Former GOPer Lincoln Chafee Plots Comeback as Independent

Four years after losing a bid for re-election in "The Thumpin" of 2006, former Republican Sen. Lincoln Chafee of Rhode Island will be back on the ballot as a candidate for governor this November.

Do not, however, look for an 'R' or a 'D' after his name: Chafee is running as an independent.

"I believe that running as an independent will free me from the constraints that party politics impose on candidates," Chafee said Monday while announcing his gubernatorial run in Warwick, R.I., the town where he served as mayor before being appointed to fill the U.S. Senate seat vacated by his late father in 1999. The next year, Chafee was elected to a six-year Senate term in his own right.

"What we need in Rhode Island is someone not associated with either party," said Chafee in a telephone interview with ABC News which was conducted on New Year's Eve.

Although independent candidates are typically unsuccessful, Chafee sees his unaligned status as a major selling point. For starters, fully half of the state's registered voters are unaffiliated with either party. Furthermore, Chafee thinks state government has been hurt by the lack of cooperation between Republicans and Democrats. Finally, as one of the best-known brands in Rhode Island politics, he is not worried about qualifying for the ballot.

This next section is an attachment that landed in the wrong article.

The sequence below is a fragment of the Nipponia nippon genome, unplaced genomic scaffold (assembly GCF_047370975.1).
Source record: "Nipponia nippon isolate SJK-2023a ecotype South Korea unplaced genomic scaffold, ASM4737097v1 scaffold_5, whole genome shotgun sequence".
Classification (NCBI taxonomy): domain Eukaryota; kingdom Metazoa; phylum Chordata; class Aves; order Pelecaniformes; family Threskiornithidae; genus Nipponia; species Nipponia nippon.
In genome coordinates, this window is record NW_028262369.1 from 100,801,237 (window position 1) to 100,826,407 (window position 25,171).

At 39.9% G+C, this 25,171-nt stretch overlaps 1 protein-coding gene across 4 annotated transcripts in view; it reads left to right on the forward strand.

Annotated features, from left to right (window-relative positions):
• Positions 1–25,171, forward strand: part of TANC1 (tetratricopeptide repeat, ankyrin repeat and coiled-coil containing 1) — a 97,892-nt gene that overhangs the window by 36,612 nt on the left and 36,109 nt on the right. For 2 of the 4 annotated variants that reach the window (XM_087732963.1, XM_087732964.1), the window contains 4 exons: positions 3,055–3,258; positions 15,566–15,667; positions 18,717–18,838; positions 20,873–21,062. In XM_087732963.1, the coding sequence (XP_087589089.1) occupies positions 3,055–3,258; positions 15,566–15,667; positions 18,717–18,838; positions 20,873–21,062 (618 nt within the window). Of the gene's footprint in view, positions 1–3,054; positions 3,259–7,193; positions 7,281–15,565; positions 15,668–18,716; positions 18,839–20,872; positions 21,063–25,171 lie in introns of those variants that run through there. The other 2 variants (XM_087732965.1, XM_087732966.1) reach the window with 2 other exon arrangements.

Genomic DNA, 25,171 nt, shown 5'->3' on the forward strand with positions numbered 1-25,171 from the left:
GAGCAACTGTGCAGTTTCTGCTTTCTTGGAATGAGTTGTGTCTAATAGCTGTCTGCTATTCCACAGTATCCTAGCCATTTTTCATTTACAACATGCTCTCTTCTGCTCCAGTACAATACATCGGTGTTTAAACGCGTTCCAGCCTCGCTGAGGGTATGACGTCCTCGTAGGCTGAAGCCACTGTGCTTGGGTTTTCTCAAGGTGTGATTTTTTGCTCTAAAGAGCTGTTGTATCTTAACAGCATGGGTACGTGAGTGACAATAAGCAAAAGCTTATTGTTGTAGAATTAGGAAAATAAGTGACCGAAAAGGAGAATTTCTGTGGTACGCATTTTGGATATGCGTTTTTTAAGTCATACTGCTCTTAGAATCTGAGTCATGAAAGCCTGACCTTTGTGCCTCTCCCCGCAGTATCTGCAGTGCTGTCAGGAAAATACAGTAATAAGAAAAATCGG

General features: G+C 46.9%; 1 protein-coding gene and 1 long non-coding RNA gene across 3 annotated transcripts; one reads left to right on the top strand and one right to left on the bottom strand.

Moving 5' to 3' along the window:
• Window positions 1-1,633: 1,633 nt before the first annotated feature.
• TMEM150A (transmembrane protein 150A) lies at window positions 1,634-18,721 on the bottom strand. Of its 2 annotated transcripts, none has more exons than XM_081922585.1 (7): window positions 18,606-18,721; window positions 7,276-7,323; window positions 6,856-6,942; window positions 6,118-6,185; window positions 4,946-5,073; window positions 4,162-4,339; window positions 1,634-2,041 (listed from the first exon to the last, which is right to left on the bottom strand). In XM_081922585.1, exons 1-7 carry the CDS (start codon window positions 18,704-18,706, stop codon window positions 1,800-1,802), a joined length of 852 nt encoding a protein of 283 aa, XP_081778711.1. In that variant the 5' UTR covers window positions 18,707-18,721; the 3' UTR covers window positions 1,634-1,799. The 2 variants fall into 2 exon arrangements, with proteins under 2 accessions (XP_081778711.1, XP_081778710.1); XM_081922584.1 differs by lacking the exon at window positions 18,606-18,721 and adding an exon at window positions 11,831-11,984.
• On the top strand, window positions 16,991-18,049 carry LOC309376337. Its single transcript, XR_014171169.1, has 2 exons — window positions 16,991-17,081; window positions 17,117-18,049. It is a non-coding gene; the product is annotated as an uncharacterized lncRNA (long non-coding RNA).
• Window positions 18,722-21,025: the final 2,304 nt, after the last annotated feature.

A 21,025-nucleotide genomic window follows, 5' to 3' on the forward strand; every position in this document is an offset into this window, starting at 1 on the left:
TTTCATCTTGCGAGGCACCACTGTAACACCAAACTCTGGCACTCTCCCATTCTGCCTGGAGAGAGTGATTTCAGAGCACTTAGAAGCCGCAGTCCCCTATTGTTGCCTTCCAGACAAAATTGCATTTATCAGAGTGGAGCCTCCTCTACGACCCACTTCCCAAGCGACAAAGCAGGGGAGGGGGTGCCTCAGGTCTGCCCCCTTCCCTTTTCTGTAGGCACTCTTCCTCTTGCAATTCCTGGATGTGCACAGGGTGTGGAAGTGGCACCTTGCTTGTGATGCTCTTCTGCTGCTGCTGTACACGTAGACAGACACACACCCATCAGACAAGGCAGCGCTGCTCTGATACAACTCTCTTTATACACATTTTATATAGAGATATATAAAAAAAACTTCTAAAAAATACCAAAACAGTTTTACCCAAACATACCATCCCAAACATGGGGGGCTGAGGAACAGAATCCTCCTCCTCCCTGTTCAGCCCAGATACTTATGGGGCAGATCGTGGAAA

The Rhode Island governor's office will be vacant in 2010. Gov. Don Carcieri, the Republican incumbent, is barred by term limits from running again. Democrats running to succeed Carcieri include Attorney General Patrick Lynch and General Treasurer Frank Caprio. Republicans are still looking for a candidate after businessman Rory Smith dropped out of the race last month.

If Chafee makes it to Providence, R.I., he says his top priorities will be tackling a state unemployment rate which is one of the highest in the country and closing a looming budget deficit of $500 million.

Former Rhode Island U.S. Senator Lincoln Chafee to Run for Governor in 2010

To close the state's budget gap, Chafee says that a combination of spending restraint and higher taxes will be needed. While promising to hold the line on what he calls the "insidious" property tax, Chafee says that Rhode Island needs to raise new revenue through its sales tax.

Rhode Island's sales tax is already the nation's second highest, surpassed only by California. But as he noted during his announcement speech, Rhode Island also has one of the broadest lists of exemptions, including things such as food, clothing, and over-the-counter drugs.

Chafee, who voted against the Bush tax cuts when he was in the Senate, is hoping that eliminating sales tax exemptions and implementing a two-tier system will generate increased revenue and make it possible to lower the overall sales tax rate.

"Rather than forcing our property taxes to rise across Rhode Island, we should carefully examine a two-tier sales tax," said Chafee. "Illinois has a 6.25 percent sales tax but a separate 1 percent tax on food and over-the-counter drugs. Tennessee has a 7 percent sales tax but a 5.5 percent tax on groceries. Working together, we can find the right formula for Rhode Island."

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